The Rise of Bankruptcy in the Lives of Aging Americans
The golden years are turning into bankruptcy red for many retired and aging Americans. While medical advances are keeping seniors alive longer, the associated healthcare costs in the quest for longevity are being off-loaded onto the older individual at a time when reduced income is a hallmark of senior living. Older Americans are increasingly filing for consumer bankruptcy. According to the Consumer Bankruptcy Project, the population aged 65 or more are filing for bankruptcy at a two-fold increase, and there is nearly a five-fold increase in the percentage of seniors in the US bankruptcy system. The economic risk for seniors is running rampant, and the sad truth is currently 97 out of 100 people aged 65 and over are not able to write a check for $600 or more due to insufficient funds.
The sentiment among Americans is that their standard of living will increase at the age of retirement when it is quite the opposite. The typical retiree has set aside about $60,000 for their old age living, and more than 50% over the age of 55 have saved less them $50,000; as much as 40% of these workers have less than $25,000 set aside. The stark reality is none of these “nest eggs” are enough to see a senior through old age and the unforeseen disasters that can deplete what little has been saved.
One of the more common financial obstacles that create this bankruptcy scenario is a health issue. Medicare is not comprehensive. In the absence of a supplemental insurance plan picking up the non-Medicare funded 20 percent cost, a senior can be left with unforeseen operation and rehabilitation costs. Without full health care coverage, the cost of staying alive as a senior is practically prohibitive between prescriptions, treatments, surgeries, rehabilitation, and assisted care. The primary two options available to a senior to cover these costs of survival are credit card debt and loans. Suddenly, at a time when most seniors should have very low monthly living costs, they find themselves back in a debt slave scenario with little or no income to address their healthcare debt.
Many seniors have concluded that retirement is not a part of their future as they will need a viable stream of income to avoid financial disaster. While this seems reasonable, it is not a good plan to assume one will be healthy enough to work forever. As we age, there is an increased probability that working will become impossible due to an unforeseen illness. When this happens, debts begin to mount, and bankruptcy becomes a likely result. Additionally, the era of stable pensions afforded to a long time employee has gone by the wayside. Fewer companies even offer them anymore and those that do often modify and reduce pension benefits to meet corporate expectations of financial profits.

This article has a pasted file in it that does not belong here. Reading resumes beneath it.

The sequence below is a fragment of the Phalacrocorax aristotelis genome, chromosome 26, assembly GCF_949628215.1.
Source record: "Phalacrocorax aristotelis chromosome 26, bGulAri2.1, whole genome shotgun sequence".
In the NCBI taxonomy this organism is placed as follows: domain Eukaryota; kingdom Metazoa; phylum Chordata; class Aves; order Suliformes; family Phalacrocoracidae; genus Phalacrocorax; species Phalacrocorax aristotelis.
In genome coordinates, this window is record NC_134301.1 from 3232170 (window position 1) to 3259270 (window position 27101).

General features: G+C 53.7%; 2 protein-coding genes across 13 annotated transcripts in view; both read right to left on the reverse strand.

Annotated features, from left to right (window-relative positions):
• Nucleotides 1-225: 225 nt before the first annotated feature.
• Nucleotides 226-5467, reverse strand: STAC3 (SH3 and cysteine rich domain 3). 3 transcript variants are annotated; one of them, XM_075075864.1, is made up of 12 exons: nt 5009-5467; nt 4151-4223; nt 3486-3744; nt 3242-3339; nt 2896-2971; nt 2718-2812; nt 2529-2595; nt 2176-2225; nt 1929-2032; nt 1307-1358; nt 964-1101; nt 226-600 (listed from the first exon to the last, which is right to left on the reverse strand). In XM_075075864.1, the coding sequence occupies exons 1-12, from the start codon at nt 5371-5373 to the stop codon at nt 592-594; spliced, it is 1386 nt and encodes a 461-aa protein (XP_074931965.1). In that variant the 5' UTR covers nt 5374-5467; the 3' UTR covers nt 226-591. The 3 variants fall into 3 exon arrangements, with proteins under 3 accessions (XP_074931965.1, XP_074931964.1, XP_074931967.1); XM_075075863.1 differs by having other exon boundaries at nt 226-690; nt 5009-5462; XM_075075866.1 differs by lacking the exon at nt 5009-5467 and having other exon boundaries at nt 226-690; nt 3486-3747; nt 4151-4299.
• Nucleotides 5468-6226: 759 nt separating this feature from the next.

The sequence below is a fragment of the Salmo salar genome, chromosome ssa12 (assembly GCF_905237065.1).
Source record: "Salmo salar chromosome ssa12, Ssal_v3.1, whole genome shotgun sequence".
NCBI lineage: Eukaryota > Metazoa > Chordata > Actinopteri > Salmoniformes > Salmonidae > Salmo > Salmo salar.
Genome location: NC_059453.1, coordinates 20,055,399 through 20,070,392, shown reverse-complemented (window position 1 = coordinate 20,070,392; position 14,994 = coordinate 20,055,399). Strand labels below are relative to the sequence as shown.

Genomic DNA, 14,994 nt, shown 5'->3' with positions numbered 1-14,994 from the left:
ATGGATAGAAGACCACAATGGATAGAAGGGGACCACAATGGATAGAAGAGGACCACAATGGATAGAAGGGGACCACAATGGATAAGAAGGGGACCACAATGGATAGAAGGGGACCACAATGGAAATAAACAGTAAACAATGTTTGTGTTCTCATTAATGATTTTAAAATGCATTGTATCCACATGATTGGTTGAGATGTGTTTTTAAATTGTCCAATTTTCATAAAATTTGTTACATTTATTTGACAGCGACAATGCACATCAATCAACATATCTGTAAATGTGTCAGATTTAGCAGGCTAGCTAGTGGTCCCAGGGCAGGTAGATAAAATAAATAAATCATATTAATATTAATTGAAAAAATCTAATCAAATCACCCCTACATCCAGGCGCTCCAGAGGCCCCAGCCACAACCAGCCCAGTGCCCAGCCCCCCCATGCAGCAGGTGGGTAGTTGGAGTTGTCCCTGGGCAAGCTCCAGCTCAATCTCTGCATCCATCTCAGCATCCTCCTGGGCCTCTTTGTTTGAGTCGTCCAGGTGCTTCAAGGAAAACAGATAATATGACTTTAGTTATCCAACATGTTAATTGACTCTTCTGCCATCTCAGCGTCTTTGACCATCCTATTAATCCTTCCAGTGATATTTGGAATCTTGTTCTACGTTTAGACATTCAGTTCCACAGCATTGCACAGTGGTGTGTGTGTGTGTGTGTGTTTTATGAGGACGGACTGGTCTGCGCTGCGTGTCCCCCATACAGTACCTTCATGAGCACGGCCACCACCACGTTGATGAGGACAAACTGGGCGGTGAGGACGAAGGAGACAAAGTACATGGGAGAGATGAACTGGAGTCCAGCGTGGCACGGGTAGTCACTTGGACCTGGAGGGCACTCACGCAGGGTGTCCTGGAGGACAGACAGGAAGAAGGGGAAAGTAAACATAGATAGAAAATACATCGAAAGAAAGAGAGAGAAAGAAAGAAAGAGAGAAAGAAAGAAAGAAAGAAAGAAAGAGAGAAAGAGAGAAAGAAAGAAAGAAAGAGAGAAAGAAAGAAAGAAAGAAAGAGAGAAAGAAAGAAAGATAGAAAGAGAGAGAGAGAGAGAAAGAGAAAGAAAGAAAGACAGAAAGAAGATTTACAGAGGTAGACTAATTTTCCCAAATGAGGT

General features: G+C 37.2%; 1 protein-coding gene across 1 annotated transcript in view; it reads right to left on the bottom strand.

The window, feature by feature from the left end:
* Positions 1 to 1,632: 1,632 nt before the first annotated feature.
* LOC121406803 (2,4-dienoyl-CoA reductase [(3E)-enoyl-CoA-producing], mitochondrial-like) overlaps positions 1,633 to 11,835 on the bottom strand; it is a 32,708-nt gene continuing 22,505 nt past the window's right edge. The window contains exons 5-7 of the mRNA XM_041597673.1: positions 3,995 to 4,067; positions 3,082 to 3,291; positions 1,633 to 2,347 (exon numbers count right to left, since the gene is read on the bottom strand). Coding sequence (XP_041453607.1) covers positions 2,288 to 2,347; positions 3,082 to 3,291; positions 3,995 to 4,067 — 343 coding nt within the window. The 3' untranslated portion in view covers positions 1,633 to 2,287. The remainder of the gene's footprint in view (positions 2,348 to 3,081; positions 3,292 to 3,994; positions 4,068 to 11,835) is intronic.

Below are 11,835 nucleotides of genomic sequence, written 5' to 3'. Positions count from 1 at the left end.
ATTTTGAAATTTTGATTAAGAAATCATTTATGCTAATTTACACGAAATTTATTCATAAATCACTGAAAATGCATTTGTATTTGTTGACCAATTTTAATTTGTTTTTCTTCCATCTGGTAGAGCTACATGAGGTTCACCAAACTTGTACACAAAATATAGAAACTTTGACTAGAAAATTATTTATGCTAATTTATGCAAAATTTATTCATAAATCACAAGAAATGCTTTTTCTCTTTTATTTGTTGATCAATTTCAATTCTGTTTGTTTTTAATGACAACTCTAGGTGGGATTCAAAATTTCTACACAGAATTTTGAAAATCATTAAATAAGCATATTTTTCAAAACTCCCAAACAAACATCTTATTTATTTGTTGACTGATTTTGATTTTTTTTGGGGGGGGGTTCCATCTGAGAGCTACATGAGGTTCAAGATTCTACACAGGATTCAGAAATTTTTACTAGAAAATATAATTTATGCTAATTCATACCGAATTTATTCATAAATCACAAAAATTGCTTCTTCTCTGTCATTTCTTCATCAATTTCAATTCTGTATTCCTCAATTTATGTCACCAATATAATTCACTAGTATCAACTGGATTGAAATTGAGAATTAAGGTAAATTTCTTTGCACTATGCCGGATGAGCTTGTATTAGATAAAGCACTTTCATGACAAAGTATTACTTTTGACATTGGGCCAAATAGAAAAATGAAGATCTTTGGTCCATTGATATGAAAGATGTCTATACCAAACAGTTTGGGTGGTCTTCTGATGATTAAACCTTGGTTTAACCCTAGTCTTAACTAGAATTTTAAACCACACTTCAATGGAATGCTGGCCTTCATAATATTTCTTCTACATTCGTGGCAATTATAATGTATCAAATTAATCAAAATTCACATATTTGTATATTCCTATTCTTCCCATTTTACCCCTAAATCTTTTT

The cost of living rarely if ever is reduced over time and while social security benefits seem like the answer to a senior’s retirement years; these benefits seldom cover basic living expenses no matter how long an individual may have worked or how much they paid into the system. The senior who is faced with government social security benefits and very little additional income usually turn to credit cards to address the gap between low income and living expenses. This scenario takes a senior right back to debt slave mode. As many as two out of three seniors who file for bankruptcy cite credit card debt as one of the primary reasons.
Scams that target the senior population are becoming more sophisticated and prolific with the advent of technology. What used to be a “one to one” scam can now be distributed via email to thousands of targeted seniors who are online in greater numbers than ever before. Often the unsuspecting senior will make passwords or personal bank information available to what they believe is a legitimate request for information from what appears to be a valid email. Seniors can also fall prey to predatory lenders as many seniors cannot read the fine print or understand the consequences of their actions. When scam artists victimize a senior, the senior often loses a large chunk of their assets which in turn can put them in a bankruptcy scenario.
Please contact our office today at (402) 614-6400 to schedule your complimentary attorney consultation to discuss how we can help you with your planning or visit our website at www.ElderLawOmaha.com.